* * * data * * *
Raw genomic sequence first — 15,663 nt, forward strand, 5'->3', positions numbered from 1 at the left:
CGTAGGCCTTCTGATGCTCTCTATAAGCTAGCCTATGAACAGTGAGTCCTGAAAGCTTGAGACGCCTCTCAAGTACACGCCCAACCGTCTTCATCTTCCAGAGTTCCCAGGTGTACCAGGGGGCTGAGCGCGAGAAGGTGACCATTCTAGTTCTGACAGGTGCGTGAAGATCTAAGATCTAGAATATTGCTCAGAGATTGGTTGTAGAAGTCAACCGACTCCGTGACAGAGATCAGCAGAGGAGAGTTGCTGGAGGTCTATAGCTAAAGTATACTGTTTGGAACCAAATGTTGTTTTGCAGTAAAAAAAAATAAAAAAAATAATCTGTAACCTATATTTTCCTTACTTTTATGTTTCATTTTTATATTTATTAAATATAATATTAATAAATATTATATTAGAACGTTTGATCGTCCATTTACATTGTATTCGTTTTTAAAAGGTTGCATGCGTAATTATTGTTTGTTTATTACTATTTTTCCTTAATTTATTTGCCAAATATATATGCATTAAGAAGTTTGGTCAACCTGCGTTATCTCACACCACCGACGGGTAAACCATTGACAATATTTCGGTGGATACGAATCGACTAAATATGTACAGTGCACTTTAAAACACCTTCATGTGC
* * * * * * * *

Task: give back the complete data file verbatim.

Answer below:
Raw genomic sequence first — 15,663 nt, forward strand, 5'->3', positions numbered from 1 at the left:
CGTAGGCCTTCTGATGCTCTCTATAAGCTAGCCTATGAACAGTGAGTCCTGAAAGCTTGAGACGCCTCTCAAGTACACGCCCAACCGTCTTCATCTTCCAGAGTTCCCAGGTGTACCAGGGGGCTGAGCGCGAGAAGGTGACCATTCTAGTTCTGACAGGTGCGTGAAGATCTAAGATCTAGAATATTGCTCAGAGATTGGTTGTAGAAGTCAACCGACTCCGTGACAGAGATCAGCAGAGGAGAGTTGCTGGAGGTCTATAGCTAAAGTATACTGTTTGGAACCAAATGTTGTTTTGCAGTAAAAAAAAATAAAAAAAATAATCTGTAACCTATATTTTCCTTACTTTTATGTTTCATTTTTATATTTATTAAATATAATATTAATAAATATTATATTAGAACGTTTGATCGTCCATTTACATTGTATTCGTTTTTAAAAGGTTGCATGCGTAATTATTGTTTGTTTATTACTATTTTTCCTTAATTTATTTGCCAAATATATATGCATTAAGAAGTTTGGTCAACCTGCGTTATCTCACACCACCGACGGGTAAACCATTGACAATATTTCGGTGGATACGAATCGACTAAATATGTACAGTGCACTTTAAAACACCTTCATGTGC